“So Mr. Mayor, what brings you over to my house on this bright sunny day?”
“Well,” Mr. Mayor started just a wee bit uneasily, “It’s about not knowing your name and I bet you don’t even know mine, do you?”
The witch looked ashamed. “No, everyone just calls you Mr. Mayor and I’ve never heard anything else.”
“You should be around my wife. She uses it a lot.” Mr. Mayor laughed. “My name is Aloysius Benjamin Honeydew but you can call me Ben. We would like to know your name so we don’t have to keep calling you Miss Witch. People here in this town are very kind and won’t make fun of it no matter what it is.”
The witch was blushing and fidgeting in her chair. “I have a awful name for a witch. My mother had no sense of a proper name for a witch so I never tell people my name. I’m afraid I’ll become my name and it’s just too silly.”
“Surely it can’t be that bad, can it?” asked the Mayor.
“Well, you be the judge, it’s just not a proper witch name. It’s Penelope Fairy Rainbows.”
The Mayor choked back a giggle. He could see that maybe a witch wouldn’t like such a foofy name. “I can see that that might not be a name a proper witch might like or even one you could grow into like Aloysius. Have you tried shortening it?”
“Do you think ‘Penny’ is any better?” the witch asked.
“Maybe not.” The Mayor was thinking quickly. “How about Fay?”
“That isn’t too bad.” The witch thought that wasn’t too awful a name. It didn’t make her cringe like her real name in fact that just might work. “Miss Fay? That isn’t too bad but how do I let people know nicely what my name is? I’ve been here almost a year and it seems kind of late and embarrassing to spring it on people now.”
“I have an idea.” said the Mayor. “Why don’t you have a party and invite people to your garden and you could share some of your wonderful pastries and have tea. You could send out invitations and just put your name on them and that way you don’t have to walk up and tell everyone your name. We could also put a pretty sign out on your fence that says ‘Welcome to Miss Fay’s Garden’. Would that be all right?”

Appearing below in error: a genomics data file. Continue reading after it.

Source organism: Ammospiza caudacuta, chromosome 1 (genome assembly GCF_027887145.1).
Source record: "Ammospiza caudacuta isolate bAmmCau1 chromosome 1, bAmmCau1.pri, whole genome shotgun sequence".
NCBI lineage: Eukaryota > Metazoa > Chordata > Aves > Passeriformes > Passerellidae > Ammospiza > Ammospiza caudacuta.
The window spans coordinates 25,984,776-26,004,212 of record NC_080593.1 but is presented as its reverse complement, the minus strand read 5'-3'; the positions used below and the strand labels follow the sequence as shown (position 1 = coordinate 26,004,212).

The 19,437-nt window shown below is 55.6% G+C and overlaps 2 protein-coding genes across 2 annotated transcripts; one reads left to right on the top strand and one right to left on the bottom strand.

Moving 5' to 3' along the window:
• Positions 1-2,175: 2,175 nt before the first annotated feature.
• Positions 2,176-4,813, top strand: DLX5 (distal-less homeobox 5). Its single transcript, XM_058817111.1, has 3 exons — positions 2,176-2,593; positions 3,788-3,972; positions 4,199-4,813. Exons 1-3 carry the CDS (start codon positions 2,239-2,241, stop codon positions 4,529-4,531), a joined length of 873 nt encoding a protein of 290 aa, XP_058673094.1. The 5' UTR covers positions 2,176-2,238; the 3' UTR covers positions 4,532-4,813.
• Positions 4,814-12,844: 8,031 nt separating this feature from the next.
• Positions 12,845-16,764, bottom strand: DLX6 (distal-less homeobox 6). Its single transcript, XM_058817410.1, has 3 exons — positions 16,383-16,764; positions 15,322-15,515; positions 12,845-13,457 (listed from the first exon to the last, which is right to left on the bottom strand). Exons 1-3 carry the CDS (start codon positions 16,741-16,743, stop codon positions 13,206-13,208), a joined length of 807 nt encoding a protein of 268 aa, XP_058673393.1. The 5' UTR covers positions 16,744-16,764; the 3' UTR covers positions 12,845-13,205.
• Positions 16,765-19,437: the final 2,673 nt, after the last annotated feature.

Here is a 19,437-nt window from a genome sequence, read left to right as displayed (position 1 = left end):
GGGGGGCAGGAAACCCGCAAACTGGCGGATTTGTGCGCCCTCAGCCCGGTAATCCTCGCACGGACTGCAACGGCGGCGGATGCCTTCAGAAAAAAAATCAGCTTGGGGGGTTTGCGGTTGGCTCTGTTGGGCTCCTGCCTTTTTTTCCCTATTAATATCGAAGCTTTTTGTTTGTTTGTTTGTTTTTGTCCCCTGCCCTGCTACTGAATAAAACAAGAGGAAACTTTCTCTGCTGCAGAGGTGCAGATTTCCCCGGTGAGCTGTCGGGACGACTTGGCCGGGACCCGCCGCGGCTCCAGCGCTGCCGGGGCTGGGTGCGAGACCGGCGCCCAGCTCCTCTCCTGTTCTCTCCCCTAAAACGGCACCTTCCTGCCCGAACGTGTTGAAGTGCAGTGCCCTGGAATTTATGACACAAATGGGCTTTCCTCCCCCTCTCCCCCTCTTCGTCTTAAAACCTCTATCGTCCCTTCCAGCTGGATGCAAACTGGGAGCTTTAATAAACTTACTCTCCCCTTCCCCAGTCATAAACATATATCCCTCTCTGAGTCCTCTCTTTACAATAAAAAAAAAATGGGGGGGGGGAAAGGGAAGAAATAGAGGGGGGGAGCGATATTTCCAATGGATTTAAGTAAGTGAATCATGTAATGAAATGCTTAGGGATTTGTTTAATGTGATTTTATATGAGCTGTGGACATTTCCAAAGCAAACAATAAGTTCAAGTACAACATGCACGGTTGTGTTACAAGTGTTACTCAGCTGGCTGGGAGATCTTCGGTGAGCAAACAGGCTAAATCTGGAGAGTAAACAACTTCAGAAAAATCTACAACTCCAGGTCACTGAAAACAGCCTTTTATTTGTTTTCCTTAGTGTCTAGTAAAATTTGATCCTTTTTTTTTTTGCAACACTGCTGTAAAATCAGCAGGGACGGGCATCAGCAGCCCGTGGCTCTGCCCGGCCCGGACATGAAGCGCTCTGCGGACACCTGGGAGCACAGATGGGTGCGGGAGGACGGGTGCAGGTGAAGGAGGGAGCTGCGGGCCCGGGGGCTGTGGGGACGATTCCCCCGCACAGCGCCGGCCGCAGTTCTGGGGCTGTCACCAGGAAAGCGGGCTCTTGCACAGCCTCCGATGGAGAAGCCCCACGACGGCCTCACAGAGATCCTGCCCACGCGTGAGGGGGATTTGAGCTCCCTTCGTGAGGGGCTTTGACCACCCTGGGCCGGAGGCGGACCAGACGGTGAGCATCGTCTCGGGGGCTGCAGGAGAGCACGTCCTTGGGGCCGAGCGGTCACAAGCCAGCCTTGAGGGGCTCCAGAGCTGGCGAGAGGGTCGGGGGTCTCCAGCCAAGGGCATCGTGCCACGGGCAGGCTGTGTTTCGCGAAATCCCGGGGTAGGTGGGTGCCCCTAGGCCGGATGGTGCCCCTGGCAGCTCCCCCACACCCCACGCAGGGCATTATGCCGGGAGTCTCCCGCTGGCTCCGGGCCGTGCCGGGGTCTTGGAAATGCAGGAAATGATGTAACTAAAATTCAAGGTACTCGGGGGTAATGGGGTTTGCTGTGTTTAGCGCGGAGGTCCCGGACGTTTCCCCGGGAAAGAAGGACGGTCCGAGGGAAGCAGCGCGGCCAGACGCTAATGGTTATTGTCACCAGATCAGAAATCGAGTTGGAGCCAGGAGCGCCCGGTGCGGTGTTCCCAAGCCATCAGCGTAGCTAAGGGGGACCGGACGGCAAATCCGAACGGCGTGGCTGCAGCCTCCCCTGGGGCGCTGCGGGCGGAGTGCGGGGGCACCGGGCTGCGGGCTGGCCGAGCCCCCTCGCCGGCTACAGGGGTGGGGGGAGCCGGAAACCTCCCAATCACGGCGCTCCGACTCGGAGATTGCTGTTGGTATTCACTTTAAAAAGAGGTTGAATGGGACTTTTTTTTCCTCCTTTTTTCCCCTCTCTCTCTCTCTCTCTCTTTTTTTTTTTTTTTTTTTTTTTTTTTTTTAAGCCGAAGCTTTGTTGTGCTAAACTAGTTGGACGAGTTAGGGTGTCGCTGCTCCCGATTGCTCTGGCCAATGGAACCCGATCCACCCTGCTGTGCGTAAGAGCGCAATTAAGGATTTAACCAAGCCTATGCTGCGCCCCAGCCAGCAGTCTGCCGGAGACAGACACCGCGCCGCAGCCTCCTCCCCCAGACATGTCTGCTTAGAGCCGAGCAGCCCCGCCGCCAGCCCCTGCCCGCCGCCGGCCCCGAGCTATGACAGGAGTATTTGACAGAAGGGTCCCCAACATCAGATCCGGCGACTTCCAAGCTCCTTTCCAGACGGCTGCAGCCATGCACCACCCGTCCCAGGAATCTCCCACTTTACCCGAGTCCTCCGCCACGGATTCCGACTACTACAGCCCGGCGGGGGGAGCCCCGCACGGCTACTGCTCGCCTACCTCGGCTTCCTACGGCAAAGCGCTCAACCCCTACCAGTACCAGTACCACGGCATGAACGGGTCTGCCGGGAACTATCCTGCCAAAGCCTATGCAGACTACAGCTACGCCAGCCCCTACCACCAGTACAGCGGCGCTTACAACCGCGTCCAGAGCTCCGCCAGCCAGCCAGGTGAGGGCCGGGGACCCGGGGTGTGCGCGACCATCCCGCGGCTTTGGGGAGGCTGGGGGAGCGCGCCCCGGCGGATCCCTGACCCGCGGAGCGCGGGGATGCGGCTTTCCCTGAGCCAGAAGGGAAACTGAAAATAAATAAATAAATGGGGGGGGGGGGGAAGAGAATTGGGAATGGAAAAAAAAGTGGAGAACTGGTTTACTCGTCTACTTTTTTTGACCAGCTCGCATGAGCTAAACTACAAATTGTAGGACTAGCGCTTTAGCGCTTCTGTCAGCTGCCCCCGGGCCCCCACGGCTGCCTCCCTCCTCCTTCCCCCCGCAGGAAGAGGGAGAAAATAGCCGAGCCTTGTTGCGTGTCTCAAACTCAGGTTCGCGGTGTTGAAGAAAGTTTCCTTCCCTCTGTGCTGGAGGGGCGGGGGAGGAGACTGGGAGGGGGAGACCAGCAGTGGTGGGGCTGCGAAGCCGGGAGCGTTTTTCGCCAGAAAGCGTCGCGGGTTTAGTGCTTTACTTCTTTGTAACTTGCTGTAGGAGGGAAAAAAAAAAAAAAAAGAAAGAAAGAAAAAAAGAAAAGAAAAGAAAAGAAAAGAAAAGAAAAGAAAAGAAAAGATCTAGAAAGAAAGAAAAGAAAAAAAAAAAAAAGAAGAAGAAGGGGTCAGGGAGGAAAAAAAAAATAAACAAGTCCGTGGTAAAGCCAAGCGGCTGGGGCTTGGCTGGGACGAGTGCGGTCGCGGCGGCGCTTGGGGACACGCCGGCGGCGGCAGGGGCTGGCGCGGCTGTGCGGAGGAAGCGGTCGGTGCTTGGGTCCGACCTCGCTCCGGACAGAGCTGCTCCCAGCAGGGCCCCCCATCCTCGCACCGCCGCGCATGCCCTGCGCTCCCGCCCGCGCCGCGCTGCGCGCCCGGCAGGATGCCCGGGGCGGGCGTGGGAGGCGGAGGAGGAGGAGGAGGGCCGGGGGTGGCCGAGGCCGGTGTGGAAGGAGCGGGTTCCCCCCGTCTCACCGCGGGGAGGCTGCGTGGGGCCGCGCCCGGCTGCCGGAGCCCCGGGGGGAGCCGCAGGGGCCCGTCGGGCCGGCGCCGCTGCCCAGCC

The witch sat back in her big chair and thought and thought while the Mayor took another scone and heaped lemon curd on it. She wouldn’t have to leave her house except to go to the post office to mail the invitations. She could just stay in her garden and welcome people in but what if they wouldn’t come? She worried.
“What if no one comes?” She asked fretfully.
“Oh, they will come. People are always curious and they know from taking walks that you have a lovely garden from the outside. They will come, trust me.” The Mayor got up to leave and shook the witch’s hand. “It was nice to see you again Miss Fay.”
The witch sat in her chair for a moment. She got up and got her special feather quill and a packet of stationary and sat down at her desk. She dictated the invitation to the quill and let it get busy writing the invitations out. What was the good of being a witch if you couldn’t let something else do some of the work? She went back to baking. She had just thought of a new raspberry cookie recipe that would be good. She might as well use that jam she had just made for cookies for the party. Later that afternoon she mailed the invitations.
She woke up bright and early on Saturday morning and looked out her bedroom window at the sky. It was going to be a beautiful clear day for the party, so far so good.
She had been tidying her garden all week. The gnomes that lived in an oak tree in the back had been helping and she knew the dryads, devas and faeries had been helping too. All the colours of the flowers were perfect and there wasn’t petal out of place. She was going to set up tea in the side garden where she had conjured up some comfortable garden chairs. So much to do and what if no one came?
Three o’clock came and people started to line up at the gate. Their heart ribbons tied in gay bows and their crystal all shiny. The witch relaxed. People had come. She went out to greet them. The Mayor’s family was first in line. “Hi Miss Fay! We’re here!” they cried!
The witch went eagerly to greet them. She shook hands with everyone and remembered most of their names. They all greeted her happily and called her Miss Fay and she didn’t mind the name a bit. The witch learned a lot that day. She learned that if she was nice and friendly people would want to be her friend too. Now if she could bring her self to share the scone and cookie recipe…